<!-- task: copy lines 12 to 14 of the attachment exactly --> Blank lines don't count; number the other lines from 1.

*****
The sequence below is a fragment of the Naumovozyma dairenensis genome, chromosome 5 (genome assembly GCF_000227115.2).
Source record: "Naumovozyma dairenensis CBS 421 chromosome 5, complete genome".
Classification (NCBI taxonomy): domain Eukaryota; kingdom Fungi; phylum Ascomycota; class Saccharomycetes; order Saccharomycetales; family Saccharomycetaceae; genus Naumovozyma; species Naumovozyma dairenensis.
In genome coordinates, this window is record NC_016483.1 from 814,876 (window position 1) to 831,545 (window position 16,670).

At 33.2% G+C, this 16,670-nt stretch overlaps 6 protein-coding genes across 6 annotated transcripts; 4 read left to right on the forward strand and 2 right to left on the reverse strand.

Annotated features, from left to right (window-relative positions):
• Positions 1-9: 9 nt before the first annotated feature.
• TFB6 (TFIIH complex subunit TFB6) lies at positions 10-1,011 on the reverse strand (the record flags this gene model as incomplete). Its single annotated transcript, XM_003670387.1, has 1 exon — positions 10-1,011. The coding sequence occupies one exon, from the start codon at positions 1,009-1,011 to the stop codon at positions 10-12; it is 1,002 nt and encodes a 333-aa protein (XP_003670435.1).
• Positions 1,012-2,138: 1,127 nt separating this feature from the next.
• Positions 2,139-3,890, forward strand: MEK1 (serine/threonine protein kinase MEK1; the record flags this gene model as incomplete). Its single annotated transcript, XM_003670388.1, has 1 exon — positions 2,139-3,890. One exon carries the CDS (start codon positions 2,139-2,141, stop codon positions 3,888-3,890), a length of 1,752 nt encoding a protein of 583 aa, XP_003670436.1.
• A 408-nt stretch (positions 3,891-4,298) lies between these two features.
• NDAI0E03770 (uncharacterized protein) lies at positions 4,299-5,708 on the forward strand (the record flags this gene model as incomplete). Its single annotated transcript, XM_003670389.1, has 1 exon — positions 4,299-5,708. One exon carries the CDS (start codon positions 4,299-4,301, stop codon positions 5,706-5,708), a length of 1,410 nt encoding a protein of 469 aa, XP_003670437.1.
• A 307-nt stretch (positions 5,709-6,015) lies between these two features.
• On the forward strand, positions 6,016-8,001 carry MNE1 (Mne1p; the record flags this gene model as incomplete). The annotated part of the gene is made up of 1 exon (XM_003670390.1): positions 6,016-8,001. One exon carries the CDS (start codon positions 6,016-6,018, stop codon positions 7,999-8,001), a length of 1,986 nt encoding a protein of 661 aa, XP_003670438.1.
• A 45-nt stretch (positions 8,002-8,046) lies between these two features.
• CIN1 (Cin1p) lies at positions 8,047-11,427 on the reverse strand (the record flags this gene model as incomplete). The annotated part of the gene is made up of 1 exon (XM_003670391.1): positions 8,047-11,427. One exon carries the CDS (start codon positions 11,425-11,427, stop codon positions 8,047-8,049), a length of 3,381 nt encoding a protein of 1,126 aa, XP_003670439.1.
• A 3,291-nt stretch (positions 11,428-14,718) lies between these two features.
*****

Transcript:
• NDAI0E03770 (uncharacterized protein) lies at positions 4,299-5,708 on the forward strand (the record flags this gene model as incomplete). Its single annotated transcript, XM_003670389.1, has 1 exon — positions 4,299-5,708. One exon carries the CDS (start codon positions 4,299-4,301, stop codon positions 5,706-5,708), a length of 1,410 nt encoding a protein of 469 aa, XP_003670437.1.
• A 307-nt stretch (positions 5,709-6,015) lies between these two features.
• On the forward strand, positions 6,016-8,001 carry MNE1 (Mne1p; the record flags this gene model as incomplete). The annotated part of the gene is made up of 1 exon (XM_003670390.1): positions 6,016-8,001. One exon carries the CDS (start codon positions 6,016-6,018, stop codon positions 7,999-8,001), a length of 1,986 nt encoding a protein of 661 aa, XP_003670438.1.